School of Human Ecology
Community and Nonprofit Leadership Major
The major in community and nonprofit leadership prepares graduates for careers in community and nonprofit business settings, enabling them to create, support, and lead innovative community-based efforts to support, empower, and serve youth, adults, and families. Their work can address such human and family issues as: child and family development, consumer resources, housing, food security and nutrition, family-school relations, family and community organizing, and more. A paid and/or unpaid internship with responsibilities for programming related to family/human issues in the community—in a community, nonprofit, human services, or business setting—is required.
Prospective first-year students and transfer students who indicate an interest in community and nonprofit leadership on their UW–Madison application will be admitted to the major upon admittance to the university. In addition, students may indicate an interest in community and nonprofit leadership when registering for SOAR (Student Orientation, Advising, and Registration) upon admittance to the university. First-year students are also eligible to declare the major during their entire first year at UW–Madison and transfer students are eligible to declare the major during their first semester on campus.
All other on-campus students must apply for admission to the major. Multiple criteria are considered including: program aspirations, relevant education, community and volunteer experience and employment, special circumstances, and competitive GPA. On-campus students interested in learning about admission are encouraged to contact the Student Academic Affairs & Career Development Office (firstname.lastname@example.org; 608-262-2608) to register for a "Becoming a SoHE Student" session. More information about applying to the major is available here.
Curriculum checksheets are available here.
Requirements for the Community and Nonprofit Leadership Major
Graduation requires completion of a minimum of 120 credits.
General education requirements must be met by all students whose first college matriculation date is May 20, 1996, or thereafter.
Math and Communication
Math 101 (unless exempt), 0–3 cr
Speech Communication (Communication Arts 100, 105, 181 or Life Science Communication 100), 2–3 cr
Arts and Humanities, 9 credits
Literature, 3 cr
Other Humanities, 6 cr
Social Sciences, 10–11 credits
Economics 101 Principles of Microeconomics, 4 cr
Psychology 202 Introduction to Psychology, 3 cr
Sociology, 3–4 cr
Biological, Natural, and Physical Sciences, 12 credits
Biological Science, 3–5 cr
Physical Science, 3–5 cr
Other course designated P, B, N, X, or Y in the Course Guide, 3–5 cr
All courses offered through Inter-HE are expected to transfer to the Civil Society and Community Studies (CSCS) subject heading effective Spring 2016.
Leadership and Management, 9 credits
Inter-HE 560 Community Leadership, 3 cr
Inter-HE 460 Leadership & Management of Nonprofit Organizations, 3 cr
Inter-HE 300 Nonprofit Sector: Overview and Foundations, 3 cr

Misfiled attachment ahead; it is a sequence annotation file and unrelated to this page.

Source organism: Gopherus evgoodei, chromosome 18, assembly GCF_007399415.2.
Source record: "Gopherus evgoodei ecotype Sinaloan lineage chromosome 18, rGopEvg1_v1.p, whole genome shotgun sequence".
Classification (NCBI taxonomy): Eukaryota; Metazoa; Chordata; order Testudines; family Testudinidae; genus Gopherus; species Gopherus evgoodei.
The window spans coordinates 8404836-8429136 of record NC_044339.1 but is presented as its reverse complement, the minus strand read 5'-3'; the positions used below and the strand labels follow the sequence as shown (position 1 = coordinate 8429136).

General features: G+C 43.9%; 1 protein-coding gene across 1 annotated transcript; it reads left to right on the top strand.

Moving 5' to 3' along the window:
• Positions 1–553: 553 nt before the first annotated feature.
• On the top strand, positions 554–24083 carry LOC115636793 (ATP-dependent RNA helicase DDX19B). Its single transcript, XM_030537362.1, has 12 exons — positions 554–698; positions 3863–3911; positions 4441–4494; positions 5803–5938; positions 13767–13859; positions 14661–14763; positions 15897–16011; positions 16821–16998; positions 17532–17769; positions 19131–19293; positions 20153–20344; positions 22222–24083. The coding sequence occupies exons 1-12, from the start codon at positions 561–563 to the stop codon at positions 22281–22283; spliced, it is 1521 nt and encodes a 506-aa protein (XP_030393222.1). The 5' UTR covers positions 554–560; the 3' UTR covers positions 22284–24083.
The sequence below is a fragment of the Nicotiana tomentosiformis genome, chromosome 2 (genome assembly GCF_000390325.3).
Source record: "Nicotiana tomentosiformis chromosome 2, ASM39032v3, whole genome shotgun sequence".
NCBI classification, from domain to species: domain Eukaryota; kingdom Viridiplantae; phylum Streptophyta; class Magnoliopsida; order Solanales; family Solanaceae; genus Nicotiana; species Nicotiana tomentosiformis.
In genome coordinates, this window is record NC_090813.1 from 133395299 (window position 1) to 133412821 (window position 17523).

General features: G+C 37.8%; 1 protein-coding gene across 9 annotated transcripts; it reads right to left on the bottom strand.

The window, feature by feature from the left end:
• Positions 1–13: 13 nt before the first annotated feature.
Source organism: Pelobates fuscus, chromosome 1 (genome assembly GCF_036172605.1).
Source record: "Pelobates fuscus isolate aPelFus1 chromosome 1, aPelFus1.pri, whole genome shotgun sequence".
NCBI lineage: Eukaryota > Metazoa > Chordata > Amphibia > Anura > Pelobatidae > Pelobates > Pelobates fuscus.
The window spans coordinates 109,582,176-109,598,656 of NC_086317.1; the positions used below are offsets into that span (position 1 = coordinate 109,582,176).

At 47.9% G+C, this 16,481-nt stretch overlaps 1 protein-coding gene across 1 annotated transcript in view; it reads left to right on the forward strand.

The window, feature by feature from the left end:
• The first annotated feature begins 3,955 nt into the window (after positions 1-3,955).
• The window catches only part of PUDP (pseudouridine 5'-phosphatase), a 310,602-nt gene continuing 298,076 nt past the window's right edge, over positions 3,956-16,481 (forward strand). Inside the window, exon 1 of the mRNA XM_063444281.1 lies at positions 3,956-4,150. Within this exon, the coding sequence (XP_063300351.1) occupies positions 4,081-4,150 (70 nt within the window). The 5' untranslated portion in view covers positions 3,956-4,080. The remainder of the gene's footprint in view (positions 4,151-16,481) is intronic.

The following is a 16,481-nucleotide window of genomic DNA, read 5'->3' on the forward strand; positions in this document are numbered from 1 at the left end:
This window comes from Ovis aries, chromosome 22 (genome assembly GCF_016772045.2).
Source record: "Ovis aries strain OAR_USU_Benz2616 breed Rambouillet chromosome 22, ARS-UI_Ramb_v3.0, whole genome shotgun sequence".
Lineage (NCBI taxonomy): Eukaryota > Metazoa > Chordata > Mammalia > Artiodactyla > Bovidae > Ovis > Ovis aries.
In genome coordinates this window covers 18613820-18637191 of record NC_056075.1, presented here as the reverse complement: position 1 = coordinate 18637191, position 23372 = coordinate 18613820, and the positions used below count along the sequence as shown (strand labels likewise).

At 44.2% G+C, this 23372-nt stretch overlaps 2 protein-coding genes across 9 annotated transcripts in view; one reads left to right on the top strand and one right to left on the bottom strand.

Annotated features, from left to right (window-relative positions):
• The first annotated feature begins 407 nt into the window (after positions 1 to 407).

Community Issues, Philanthropy and Service, 6 credits
Inter-HE 350 Community Issues, Nonprofit Organizations & Service Learning, 3 cr
Inter-HE 501 Survey of Contemporary Philanthropy, 3 cr, or
Inter-HE 455 Entrepreneurship and Society, 3 cr
Program Planning, Instructing/Facilitating and Evaluation, 12 credits
Inter-HE 427 Methods of Teaching Family & Consumer Education, 3 cr
Inter-HE 428 Planning Family & Consumer Education Programs, 3 cr
Inter-HE 570 Community-Based Research & Evaluation, 3cr
Inter-HE 345 Strategic Planning for Nonprofit Organizations, 3 cr
Nonprofit Communication, 6 credits
Inter-HE 130 Community Newswriting, 3 cr
Inter-HE 335 Communicating with Key Audiences, 3 cr
Human Ecology Breadth, 9 credits
HDFS 362 Development of the Young Child 3 cr, or
HDFS 363 Development from Adolescence to Old Age 3 cr, or
HDFS 474 Ethnic Minority Families 3 cr, or
HDFS 521 African American Families 3 cr,
Consumer Science 275 Consumer Finance 3 cr,
Additional Human Ecology courses may include Life Science Communication, Food Science or Nutritional Science courses, 3 cr
Complementary Professional Option Courses, 18 credits
Select additional courses mutually agreed upon by the student and advisor in area that will enhance the professional focus selected by the student drawing from one or more of the three following areas:
Courses that Enhance Professional Practice: Courses outside the School of Human Ecology such as Life Sciences Communication, Journalism, Communication Arts, Sociology, Education, research models, and/or foreign languages.
Courses that Focus on the Context of Professional Practice: Courses related to such phenomena as poverty, rural versus urban life, policymaking, issues of race, ethnicity and gender or other issues and contexts relevant to the students professional focus.
Courses that Strengthen Nonprofit Management: Most in the School of Business. Topics include accounting and financial management, risk management, fundraising, grant writing, and human resources. See advisor for suggested courses.
Professional Practice, 6 credits
Inter-HE 399 or 601 Internship, 6 cr